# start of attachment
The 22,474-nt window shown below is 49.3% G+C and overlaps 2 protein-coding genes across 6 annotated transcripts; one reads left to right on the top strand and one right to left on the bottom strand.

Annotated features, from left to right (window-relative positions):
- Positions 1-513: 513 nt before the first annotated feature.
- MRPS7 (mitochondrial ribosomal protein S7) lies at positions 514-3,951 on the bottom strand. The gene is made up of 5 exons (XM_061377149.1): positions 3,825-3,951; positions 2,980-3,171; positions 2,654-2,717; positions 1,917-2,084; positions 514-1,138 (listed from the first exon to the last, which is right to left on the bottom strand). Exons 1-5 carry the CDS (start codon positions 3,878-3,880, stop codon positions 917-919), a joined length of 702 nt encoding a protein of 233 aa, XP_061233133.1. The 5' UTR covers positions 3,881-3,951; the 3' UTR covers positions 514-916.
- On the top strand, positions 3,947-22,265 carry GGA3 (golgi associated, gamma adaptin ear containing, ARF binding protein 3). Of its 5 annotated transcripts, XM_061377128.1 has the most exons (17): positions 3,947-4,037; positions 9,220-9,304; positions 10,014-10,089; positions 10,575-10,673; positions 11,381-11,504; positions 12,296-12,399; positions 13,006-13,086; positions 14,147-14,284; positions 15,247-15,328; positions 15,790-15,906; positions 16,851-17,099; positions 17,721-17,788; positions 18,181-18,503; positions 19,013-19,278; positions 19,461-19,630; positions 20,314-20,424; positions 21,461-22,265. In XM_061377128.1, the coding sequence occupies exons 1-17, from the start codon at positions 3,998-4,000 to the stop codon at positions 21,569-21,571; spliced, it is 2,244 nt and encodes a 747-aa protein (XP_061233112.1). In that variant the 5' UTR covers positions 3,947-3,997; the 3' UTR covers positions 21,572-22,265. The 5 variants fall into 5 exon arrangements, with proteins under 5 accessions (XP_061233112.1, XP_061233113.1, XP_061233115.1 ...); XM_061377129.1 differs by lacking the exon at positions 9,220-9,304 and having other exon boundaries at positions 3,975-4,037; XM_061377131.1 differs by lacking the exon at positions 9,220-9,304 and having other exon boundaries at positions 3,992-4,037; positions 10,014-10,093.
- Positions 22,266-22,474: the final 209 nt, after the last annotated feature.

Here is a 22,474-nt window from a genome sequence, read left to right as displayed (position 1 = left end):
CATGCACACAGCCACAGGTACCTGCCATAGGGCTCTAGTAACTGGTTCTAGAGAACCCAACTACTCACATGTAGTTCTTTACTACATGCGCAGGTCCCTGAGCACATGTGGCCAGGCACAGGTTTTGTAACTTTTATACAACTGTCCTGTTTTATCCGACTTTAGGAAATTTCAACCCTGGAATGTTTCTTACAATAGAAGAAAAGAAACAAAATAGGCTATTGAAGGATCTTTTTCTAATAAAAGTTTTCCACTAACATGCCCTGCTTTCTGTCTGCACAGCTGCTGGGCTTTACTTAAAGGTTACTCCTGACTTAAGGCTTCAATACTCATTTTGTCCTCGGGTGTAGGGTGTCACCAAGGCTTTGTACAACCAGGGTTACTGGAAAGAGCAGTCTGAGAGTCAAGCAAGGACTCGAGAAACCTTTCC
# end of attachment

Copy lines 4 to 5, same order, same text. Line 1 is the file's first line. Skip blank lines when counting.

- MRPS7 (mitochondrial ribosomal protein S7) lies at positions 514-3,951 on the bottom strand. The gene is made up of 5 exons (XM_061377149.1): positions 3,825-3,951; positions 2,980-3,171; positions 2,654-2,717; positions 1,917-2,084; positions 514-1,138 (listed from the first exon to the last, which is right to left on the bottom strand). Exons 1-5 carry the CDS (start codon positions 3,878-3,880, stop codon positions 917-919), a joined length of 702 nt encoding a protein of 233 aa, XP_061233133.1. The 5' UTR covers positions 3,881-3,951; the 3' UTR covers positions 514-916.
- On the top strand, positions 3,947-22,265 carry GGA3 (golgi associated, gamma adaptin ear containing, ARF binding protein 3). Of its 5 annotated transcripts, XM_061377128.1 has the most exons (17): positions 3,947-4,037; positions 9,220-9,304; positions 10,014-10,089; positions 10,575-10,673; positions 11,381-11,504; positions 12,296-12,399; positions 13,006-13,086; positions 14,147-14,284; positions 15,247-15,328; positions 15,790-15,906; positions 16,851-17,099; positions 17,721-17,788; positions 18,181-18,503; positions 19,013-19,278; positions 19,461-19,630; positions 20,314-20,424; positions 21,461-22,265. In XM_061377128.1, the coding sequence occupies exons 1-17, from the start codon at positions 3,998-4,000 to the stop codon at positions 21,569-21,571; spliced, it is 2,244 nt and encodes a 747-aa protein (XP_061233112.1). In that variant the 5' UTR covers positions 3,947-3,997; the 3' UTR covers positions 21,572-22,265. The 5 variants fall into 5 exon arrangements, with proteins under 5 accessions (XP_061233112.1, XP_061233113.1, XP_061233115.1 ...); XM_061377129.1 differs by lacking the exon at positions 9,220-9,304 and having other exon boundaries at positions 3,975-4,037; XM_061377131.1 differs by lacking the exon at positions 9,220-9,304 and having other exon boundaries at positions 3,992-4,037; positions 10,014-10,093.